|Jean Paul Gaultier © Rainer Torrado|
On display at the Barbican Art Gallery until 25 August 2014, the exhibition features over 140 ready-to-wear and haute couture pieces created between the early 1970s and now, many of which are being shown in the UK for the first time, as well as drawings and photographs capturing the creative process from the sidewalk to the catwalk. Grouped as a series of themed installations, the exquisite garments were selected to illustrate Gaultier’s undeniably original and ground-breaking approach to fashion and style that stemmed from a passionate interest in, and incessant analysis of the concepts of difference and conformism in a personal attempt to understand society.
Intrigued by representations of gender, sexuality, age and race from an early age, Gaultier has developed a critical questioning of the status that he went on to apply in his creations. In one way or another, his designs reflected how beauty can be found in the unexpected, and how reversed expectations can construct a new creative language to describe the world afresh. Deeply interested in ethnic and social cultures and countercultures, throughout his career Gaultier conceived a new idea of fashion in both the way it is made and worn by varied body typologies. By questioning normativity and embracing transformation, transgression and reinterpretation, he has pushed the semiotic boundaries of identity, gender, sexuality, and body image and redefined their meanings by speaking a very unique fashion lexicon.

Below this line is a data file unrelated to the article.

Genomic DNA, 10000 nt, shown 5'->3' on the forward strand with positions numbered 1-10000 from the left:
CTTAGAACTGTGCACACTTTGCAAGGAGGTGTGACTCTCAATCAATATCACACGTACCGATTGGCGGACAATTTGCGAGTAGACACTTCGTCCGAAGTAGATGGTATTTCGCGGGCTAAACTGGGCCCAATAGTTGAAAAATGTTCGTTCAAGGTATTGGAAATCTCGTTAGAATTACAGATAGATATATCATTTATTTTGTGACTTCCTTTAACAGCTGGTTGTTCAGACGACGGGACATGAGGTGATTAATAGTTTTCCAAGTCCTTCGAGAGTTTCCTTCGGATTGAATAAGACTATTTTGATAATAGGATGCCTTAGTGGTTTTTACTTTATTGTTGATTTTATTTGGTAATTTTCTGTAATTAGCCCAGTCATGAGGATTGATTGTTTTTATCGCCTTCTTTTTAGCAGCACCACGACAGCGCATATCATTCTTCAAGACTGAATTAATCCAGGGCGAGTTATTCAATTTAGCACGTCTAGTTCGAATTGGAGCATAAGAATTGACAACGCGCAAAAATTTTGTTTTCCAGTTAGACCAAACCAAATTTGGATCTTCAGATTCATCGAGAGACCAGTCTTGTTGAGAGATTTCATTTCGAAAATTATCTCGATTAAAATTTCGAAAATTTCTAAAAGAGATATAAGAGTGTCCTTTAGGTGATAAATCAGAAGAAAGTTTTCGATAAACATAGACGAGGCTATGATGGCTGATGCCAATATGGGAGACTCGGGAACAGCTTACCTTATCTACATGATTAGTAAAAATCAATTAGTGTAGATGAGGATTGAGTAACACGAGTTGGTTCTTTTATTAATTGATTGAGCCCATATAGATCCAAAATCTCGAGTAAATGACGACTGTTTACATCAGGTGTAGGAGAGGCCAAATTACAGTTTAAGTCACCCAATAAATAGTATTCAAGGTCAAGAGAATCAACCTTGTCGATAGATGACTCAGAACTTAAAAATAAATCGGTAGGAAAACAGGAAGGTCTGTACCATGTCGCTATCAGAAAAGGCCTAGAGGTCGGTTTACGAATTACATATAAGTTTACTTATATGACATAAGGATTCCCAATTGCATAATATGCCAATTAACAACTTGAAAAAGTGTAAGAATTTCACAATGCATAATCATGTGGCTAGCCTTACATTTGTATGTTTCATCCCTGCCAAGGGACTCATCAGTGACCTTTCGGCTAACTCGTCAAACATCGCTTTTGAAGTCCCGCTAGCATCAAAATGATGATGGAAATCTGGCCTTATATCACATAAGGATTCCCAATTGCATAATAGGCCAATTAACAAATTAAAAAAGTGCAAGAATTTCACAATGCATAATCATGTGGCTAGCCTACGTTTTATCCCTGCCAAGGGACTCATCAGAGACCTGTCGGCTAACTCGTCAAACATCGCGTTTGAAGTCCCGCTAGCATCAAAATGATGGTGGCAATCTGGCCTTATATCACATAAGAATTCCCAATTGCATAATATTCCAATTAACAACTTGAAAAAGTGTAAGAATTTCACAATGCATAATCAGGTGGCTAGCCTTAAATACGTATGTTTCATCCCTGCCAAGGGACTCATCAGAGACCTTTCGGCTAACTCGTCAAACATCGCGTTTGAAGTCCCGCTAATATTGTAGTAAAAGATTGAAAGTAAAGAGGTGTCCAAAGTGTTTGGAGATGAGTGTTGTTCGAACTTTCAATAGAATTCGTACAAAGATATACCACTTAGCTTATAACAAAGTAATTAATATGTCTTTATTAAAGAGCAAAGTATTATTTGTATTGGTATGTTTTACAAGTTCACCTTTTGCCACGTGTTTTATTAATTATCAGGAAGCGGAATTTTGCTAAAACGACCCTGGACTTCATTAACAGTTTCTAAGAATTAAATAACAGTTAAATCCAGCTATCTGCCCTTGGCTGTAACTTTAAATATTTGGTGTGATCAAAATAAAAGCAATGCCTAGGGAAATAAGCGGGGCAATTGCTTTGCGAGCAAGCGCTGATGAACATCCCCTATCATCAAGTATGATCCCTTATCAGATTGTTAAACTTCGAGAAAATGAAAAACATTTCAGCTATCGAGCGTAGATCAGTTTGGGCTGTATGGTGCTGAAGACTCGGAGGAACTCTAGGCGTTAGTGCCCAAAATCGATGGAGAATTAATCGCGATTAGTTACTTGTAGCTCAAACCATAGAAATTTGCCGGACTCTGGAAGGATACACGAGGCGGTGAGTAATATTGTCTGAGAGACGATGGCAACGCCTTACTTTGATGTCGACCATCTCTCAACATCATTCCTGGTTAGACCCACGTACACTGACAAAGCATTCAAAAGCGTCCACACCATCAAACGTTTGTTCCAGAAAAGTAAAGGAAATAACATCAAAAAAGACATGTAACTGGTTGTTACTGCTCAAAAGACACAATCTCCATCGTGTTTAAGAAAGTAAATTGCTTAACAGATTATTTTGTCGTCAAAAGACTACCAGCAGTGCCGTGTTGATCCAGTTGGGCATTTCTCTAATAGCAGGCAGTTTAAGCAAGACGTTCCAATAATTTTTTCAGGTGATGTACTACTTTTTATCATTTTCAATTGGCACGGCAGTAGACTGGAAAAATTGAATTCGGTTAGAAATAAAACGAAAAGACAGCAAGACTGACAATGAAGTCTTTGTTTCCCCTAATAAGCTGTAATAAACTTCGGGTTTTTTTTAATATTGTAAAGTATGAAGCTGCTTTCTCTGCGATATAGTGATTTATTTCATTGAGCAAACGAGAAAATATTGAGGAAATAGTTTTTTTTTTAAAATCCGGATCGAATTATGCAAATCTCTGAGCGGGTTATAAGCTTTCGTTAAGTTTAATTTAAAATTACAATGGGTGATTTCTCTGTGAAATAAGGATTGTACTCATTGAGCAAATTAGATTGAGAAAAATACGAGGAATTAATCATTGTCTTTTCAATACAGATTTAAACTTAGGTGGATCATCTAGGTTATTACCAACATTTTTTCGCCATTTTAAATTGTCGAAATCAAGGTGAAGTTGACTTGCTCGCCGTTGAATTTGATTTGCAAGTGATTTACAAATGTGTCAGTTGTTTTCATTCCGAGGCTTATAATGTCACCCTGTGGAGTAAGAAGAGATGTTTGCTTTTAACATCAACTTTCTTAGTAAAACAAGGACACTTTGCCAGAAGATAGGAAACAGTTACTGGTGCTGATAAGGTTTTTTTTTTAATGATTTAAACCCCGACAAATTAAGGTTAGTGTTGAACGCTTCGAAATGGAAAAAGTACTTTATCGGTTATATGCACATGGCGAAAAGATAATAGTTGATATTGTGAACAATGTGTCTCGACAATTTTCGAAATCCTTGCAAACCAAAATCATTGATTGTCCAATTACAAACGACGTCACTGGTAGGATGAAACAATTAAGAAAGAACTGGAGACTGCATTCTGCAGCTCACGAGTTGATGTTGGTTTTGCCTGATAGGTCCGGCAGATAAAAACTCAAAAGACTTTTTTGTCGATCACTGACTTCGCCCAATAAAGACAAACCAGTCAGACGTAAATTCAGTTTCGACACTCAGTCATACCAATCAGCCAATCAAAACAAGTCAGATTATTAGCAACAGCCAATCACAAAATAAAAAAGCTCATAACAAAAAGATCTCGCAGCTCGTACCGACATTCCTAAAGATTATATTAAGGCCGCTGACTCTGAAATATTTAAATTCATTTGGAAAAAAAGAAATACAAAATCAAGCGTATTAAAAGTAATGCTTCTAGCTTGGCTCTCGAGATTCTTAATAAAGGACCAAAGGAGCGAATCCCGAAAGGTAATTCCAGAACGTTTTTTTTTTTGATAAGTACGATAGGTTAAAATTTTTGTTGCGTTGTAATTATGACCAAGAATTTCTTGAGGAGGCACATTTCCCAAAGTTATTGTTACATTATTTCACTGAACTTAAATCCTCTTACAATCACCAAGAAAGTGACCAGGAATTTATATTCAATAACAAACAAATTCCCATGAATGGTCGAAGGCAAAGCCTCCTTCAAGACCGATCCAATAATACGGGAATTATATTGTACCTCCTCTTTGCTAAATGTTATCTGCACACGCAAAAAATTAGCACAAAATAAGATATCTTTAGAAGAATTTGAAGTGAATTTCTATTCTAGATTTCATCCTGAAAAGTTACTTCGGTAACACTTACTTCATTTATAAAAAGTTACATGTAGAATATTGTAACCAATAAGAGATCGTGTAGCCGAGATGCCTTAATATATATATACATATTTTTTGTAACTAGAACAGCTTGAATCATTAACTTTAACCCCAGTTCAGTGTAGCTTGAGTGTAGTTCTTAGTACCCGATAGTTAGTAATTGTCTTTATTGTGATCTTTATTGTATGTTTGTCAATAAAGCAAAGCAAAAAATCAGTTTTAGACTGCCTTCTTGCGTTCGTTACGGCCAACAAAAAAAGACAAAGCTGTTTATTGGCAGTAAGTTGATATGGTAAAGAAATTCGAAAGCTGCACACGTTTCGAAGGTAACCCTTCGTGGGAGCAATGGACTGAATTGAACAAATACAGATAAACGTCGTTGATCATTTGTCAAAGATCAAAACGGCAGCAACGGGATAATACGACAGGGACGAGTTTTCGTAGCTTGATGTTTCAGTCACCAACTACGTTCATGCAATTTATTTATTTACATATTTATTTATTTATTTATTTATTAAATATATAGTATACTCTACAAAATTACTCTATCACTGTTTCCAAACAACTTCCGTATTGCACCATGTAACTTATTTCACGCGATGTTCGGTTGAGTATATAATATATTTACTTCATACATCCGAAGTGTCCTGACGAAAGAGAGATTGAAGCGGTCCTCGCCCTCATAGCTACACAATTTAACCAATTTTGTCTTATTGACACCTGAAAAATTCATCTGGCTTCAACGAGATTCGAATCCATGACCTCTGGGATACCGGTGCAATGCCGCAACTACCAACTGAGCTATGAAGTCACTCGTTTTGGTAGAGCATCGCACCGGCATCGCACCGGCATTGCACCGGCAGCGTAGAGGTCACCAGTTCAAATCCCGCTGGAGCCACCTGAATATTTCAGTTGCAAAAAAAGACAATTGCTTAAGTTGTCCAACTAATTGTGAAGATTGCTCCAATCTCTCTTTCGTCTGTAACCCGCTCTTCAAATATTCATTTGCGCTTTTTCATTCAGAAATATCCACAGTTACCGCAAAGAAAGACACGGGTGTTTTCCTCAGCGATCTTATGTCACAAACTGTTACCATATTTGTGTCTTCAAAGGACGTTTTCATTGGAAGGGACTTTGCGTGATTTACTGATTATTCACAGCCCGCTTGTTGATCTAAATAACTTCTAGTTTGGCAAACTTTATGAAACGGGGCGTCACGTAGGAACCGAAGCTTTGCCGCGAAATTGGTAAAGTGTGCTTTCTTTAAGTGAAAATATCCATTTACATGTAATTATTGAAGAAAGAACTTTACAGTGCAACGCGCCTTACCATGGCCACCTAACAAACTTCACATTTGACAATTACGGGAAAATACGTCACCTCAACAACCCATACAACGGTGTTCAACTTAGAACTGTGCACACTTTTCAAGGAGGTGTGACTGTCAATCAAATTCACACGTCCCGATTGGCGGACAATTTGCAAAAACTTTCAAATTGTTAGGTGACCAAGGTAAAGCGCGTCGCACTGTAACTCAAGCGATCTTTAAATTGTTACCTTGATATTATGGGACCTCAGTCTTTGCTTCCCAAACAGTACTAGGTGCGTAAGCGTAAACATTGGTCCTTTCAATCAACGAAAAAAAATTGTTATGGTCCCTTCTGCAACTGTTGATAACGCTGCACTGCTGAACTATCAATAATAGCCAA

Halfway through visiting the exhibition, what begins to impresses while delving into The Fashion World of Jean Paul Gaultier is not just how the sidewalk influenced his catwalk, but how he managed to secure and sustain his accomplished level of proficiency within the echelons of the fashion establishment for several decades. It is undeniable that, since he founded his own label in 1976, and particularly after being recognised as an official couturier by the Chambre Syndicale de la Couture Parisienne in 1997, Gaultier has always sought inspiration outside the societal constraints imposed by moral axes of any nature, and never lost sight of the importance of irreverence on the path to manifest creativity.
|Jean Paul Gaultier in conversation with Thierry-Maxime Loriot, photograph © The Style Examiner / João Paulo Nunes|